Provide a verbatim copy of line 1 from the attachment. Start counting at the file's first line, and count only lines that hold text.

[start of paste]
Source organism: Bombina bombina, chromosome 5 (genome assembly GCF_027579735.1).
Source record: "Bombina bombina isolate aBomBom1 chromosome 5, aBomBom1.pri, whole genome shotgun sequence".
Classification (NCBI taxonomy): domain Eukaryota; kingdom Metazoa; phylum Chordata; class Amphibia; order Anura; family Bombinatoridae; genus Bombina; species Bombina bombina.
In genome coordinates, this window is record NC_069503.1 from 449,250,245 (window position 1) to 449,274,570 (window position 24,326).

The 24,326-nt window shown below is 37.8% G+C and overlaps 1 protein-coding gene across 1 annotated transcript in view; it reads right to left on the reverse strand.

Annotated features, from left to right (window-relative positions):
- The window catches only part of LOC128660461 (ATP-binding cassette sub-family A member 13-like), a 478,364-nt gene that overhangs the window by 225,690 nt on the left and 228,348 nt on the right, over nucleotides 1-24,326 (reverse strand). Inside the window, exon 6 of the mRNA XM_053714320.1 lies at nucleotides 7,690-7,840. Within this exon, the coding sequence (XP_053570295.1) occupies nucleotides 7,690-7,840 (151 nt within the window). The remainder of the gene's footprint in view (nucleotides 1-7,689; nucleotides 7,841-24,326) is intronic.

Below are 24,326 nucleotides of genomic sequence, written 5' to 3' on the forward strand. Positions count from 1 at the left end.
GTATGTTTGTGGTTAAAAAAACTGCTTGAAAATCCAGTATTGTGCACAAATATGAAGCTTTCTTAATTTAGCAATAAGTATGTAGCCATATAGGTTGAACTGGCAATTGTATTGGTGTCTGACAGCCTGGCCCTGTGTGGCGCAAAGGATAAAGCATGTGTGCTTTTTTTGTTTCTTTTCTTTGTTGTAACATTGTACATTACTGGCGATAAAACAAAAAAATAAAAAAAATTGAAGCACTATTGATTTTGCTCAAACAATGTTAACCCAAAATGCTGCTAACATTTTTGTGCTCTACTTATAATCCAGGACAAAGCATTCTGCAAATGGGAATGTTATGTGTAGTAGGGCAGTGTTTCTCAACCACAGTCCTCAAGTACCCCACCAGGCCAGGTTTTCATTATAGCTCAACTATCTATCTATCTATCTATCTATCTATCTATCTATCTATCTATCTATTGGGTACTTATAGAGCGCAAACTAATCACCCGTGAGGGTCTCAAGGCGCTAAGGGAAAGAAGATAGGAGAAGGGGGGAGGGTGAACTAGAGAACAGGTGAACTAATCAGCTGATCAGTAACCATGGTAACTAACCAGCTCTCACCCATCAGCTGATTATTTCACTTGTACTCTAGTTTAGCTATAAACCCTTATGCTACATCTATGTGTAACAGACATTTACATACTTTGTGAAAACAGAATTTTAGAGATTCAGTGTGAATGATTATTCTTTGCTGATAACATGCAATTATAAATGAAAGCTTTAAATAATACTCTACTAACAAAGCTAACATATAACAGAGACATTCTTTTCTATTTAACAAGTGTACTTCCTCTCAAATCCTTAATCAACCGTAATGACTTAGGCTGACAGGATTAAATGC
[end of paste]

Source organism: Bombina bombina, chromosome 5 (genome assembly GCF_027579735.1).